When a female cat goes into estrus, also referred to as "heat," she is ready to mate with a male cat to produce a litter of kittens. To let local male cats know that she is ready to produce kittens, the female cat will vocalize by yowling, crying, and meowing loudly.
Unfortunately for you, this could mean that your cat will meow incessantly for around a week every time she goes into heat, which could be as often as every two to three weeks. The only way to fully stop your cat from crying while in heat is to get her spayed, but there are a few other things you can do to discourage her excessive vocalizations.
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Cats meow during the feline heat cycle
Meowing is a way for cats to communicate. Once your cat reaches 6 to 8 months of age, she will reach sexual maturity and start experiencing heat cycles. Each heat cycle has five stages: proestrus, estrus, interestrus, metestrus, and anestrus. Estrus, which lasts between three and 14 days, is the period of the cat's heat cycle in which she will be most vocal. Your cat will roll around, meow and cry frequently, seem more affectionate than usual, and have a decrease in appetite. She will often display a behavior called lordosis, where she arches her back in mating position.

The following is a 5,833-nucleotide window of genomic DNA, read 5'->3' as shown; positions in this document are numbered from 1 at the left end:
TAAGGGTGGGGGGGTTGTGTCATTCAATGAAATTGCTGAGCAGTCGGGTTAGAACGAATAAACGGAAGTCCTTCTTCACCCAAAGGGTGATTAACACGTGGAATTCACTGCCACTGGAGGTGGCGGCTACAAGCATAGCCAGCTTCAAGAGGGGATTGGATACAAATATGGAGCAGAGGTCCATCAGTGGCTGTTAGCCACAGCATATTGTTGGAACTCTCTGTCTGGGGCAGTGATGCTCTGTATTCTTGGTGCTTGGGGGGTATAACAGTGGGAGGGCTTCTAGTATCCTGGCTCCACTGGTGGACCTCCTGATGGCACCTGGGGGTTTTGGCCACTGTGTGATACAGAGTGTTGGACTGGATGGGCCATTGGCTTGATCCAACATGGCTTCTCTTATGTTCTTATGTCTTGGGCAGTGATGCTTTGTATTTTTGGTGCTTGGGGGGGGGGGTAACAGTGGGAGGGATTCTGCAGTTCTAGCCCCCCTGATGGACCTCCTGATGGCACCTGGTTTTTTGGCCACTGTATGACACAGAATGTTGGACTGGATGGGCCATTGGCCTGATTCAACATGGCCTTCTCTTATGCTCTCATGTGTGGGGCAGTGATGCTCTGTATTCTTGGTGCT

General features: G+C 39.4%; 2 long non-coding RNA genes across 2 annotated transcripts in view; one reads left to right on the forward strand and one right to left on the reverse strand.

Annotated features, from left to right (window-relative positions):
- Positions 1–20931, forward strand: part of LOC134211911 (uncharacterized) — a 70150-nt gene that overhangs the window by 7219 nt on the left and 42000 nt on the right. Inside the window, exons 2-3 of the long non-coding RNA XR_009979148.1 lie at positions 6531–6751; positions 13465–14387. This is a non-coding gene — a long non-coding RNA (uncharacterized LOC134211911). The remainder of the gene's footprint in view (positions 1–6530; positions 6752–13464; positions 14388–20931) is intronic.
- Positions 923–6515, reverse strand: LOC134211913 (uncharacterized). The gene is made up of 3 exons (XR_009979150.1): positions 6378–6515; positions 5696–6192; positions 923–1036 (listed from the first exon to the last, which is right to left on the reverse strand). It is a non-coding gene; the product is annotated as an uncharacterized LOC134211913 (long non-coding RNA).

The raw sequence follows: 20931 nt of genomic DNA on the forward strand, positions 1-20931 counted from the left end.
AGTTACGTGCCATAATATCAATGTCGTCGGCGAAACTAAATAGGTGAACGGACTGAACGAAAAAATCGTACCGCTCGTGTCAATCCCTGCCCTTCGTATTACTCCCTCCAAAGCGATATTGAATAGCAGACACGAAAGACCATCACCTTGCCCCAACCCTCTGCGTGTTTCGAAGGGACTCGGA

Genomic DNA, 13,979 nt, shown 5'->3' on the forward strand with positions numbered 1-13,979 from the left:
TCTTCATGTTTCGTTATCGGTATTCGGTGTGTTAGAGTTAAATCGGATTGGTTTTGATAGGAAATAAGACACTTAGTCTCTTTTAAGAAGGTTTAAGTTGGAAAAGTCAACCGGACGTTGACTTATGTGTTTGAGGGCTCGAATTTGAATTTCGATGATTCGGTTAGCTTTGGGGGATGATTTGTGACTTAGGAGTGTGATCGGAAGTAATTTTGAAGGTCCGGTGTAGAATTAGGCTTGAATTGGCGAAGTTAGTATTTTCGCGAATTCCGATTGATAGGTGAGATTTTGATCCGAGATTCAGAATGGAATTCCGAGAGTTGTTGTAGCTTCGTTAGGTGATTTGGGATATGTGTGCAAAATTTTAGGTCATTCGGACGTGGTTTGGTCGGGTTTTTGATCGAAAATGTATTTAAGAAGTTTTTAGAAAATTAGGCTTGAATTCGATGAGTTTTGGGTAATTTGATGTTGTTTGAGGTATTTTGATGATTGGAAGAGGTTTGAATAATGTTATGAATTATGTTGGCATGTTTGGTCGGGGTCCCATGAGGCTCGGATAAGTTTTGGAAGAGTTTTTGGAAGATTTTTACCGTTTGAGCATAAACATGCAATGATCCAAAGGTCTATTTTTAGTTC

If your cat doesn't mate during the estrus period, she will go into interestrus for two to three weeks before going into estrus again. While many cats are seasonal breeders, going into heat in the spring and fall, indoor cats can experience continuous heat cycles year-round.
Is it normal for cats to meow when in heat?
Yes, meowing and yowling is normal for a cat when she is in heat. In the feline world, the only way to advertise your availability to mate is to vocalize to the neighborhood. That's why your cat is crying and caterwauling so much. She is not in pain, but her hormones are prompting her to become very vocal so she can locate a male cat and make kittens. These behavioral changes are absolutely normal for an unspayed female cat. Tomcats (as unneutered male cats are sometimes called) respond to the hormonal scents female cats make.